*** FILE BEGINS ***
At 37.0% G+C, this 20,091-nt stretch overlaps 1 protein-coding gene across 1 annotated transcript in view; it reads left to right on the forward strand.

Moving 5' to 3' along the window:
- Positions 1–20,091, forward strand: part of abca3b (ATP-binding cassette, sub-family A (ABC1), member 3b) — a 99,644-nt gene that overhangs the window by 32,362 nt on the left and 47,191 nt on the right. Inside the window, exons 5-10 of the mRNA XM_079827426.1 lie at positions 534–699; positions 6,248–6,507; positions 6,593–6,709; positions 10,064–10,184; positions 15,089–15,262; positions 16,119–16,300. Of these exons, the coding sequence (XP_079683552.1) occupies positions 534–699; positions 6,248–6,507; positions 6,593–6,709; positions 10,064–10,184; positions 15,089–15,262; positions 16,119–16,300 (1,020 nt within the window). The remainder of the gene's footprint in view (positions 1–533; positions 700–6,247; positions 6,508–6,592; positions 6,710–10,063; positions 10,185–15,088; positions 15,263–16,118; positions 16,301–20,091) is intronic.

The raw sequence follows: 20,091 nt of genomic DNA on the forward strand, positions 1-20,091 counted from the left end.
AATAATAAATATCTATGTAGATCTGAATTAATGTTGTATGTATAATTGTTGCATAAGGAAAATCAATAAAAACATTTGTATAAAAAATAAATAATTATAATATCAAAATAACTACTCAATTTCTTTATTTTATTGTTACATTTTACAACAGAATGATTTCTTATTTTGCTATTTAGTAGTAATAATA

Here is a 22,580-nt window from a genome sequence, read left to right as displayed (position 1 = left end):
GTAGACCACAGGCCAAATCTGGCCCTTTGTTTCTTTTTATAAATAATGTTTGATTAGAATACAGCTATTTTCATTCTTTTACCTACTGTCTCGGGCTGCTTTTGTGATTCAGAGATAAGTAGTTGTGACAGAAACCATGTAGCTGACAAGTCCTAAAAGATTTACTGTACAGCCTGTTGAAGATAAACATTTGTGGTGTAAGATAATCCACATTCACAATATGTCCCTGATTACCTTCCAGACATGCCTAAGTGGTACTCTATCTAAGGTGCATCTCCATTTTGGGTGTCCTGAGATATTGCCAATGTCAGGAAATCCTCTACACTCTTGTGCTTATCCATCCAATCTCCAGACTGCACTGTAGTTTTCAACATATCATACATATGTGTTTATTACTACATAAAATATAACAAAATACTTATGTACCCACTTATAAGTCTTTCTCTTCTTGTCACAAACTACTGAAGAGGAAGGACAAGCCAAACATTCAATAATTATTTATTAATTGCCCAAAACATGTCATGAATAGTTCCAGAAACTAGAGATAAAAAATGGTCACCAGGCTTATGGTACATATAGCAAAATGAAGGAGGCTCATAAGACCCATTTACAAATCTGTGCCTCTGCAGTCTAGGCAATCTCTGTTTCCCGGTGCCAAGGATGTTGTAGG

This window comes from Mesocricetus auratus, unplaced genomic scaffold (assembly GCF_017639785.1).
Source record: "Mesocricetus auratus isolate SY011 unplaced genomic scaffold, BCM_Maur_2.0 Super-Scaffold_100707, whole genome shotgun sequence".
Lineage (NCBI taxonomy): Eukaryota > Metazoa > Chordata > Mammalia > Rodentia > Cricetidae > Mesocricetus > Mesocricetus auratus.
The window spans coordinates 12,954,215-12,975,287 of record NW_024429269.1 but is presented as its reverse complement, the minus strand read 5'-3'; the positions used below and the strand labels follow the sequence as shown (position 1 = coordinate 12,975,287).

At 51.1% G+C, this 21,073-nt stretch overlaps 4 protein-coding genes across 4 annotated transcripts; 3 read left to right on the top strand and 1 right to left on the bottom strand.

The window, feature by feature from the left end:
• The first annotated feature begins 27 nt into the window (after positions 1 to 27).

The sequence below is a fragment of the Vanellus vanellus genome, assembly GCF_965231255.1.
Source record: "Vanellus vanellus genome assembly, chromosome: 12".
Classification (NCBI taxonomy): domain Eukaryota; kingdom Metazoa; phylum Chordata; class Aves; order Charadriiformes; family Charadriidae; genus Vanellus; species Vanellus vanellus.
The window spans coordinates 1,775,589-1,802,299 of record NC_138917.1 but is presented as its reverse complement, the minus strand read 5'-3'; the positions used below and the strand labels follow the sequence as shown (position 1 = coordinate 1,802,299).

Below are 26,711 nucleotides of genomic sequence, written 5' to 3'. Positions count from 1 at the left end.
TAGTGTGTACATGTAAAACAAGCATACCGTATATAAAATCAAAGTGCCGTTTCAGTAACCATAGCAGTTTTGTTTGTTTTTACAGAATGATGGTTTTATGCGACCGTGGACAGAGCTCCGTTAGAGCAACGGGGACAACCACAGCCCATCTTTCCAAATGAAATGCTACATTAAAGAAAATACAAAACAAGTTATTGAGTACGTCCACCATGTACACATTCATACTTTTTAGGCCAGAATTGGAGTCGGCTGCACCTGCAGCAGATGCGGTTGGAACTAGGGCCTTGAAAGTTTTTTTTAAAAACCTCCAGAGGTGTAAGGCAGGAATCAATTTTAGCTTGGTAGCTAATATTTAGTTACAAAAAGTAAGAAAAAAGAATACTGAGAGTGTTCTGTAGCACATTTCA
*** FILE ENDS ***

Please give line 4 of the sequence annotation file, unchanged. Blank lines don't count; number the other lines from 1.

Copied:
The raw sequence follows: 20,091 nt of genomic DNA on the forward strand, positions 1-20,091 counted from the left end.